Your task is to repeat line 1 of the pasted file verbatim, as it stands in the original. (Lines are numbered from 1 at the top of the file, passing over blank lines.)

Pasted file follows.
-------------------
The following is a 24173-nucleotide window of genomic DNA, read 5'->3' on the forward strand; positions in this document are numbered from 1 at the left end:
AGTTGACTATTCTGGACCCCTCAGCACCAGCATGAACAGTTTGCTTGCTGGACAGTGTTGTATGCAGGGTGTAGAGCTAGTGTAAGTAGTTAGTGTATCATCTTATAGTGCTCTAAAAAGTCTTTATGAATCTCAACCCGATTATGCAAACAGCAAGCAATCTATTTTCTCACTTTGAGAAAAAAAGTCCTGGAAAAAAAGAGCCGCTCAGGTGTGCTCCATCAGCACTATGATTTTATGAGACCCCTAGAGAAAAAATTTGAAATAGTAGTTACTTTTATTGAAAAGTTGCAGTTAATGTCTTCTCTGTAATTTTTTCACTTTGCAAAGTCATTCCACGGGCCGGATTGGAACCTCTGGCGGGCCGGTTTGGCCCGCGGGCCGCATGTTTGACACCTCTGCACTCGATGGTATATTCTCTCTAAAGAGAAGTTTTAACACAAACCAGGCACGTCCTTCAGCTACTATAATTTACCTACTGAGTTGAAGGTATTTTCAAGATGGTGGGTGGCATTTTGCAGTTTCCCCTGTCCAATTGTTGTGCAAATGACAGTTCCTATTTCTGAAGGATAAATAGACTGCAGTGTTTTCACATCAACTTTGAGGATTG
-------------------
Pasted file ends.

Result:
The following is a 24173-nucleotide window of genomic DNA, read 5'->3' on the forward strand; positions in this document are numbered from 1 at the left end: